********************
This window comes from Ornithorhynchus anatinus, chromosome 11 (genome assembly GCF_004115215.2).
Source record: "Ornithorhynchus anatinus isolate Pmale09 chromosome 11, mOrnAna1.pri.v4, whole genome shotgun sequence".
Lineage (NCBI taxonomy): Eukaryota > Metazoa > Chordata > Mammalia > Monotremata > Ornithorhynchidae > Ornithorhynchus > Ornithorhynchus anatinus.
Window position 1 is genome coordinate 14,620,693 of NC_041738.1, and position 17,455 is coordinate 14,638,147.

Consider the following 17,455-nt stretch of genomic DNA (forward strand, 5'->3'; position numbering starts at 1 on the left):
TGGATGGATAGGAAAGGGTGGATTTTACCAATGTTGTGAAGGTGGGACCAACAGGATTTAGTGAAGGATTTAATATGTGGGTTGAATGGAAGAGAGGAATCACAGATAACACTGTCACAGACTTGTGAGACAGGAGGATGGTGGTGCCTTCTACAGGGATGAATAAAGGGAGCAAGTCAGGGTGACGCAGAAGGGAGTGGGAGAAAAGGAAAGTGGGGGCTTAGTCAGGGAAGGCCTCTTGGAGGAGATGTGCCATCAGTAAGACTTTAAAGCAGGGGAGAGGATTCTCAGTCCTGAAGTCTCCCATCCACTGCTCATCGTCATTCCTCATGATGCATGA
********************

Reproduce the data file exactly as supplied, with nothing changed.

This window comes from Ornithorhynchus anatinus, chromosome 11 (genome assembly GCF_004115215.2).
Source record: "Ornithorhynchus anatinus isolate Pmale09 chromosome 11, mOrnAna1.pri.v4, whole genome shotgun sequence".
Lineage (NCBI taxonomy): Eukaryota > Metazoa > Chordata > Mammalia > Monotremata > Ornithorhynchidae > Ornithorhynchus > Ornithorhynchus anatinus.
Window position 1 is genome coordinate 14,620,693 of NC_041738.1, and position 17,455 is coordinate 14,638,147.

Consider the following 17,455-nt stretch of genomic DNA (forward strand, 5'->3'; position numbering starts at 1 on the left):
TGGATGGATAGGAAAGGGTGGATTTTACCAATGTTGTGAAGGTGGGACCAACAGGATTTAGTGAAGGATTTAATATGTGGGTTGAATGGAAGAGAGGAATCACAGATAACACTGTCACAGACTTGTGAGACAGGAGGATGGTGGTGCCTTCTACAGGGATGAATAAAGGGAGCAAGTCAGGGTGACGCAGAAGGGAGTGGGAGAAAAGGAAAGTGGGGGCTTAGTCAGGGAAGGCCTCTTGGAGGAGATGTGCCATCAGTAAGACTTTAAAGCAGGGGAGAGGATTCTCAGTCCTGAAGTCTCCCATCCACTGCTCATCGTCATTCCTCATGATGCATGA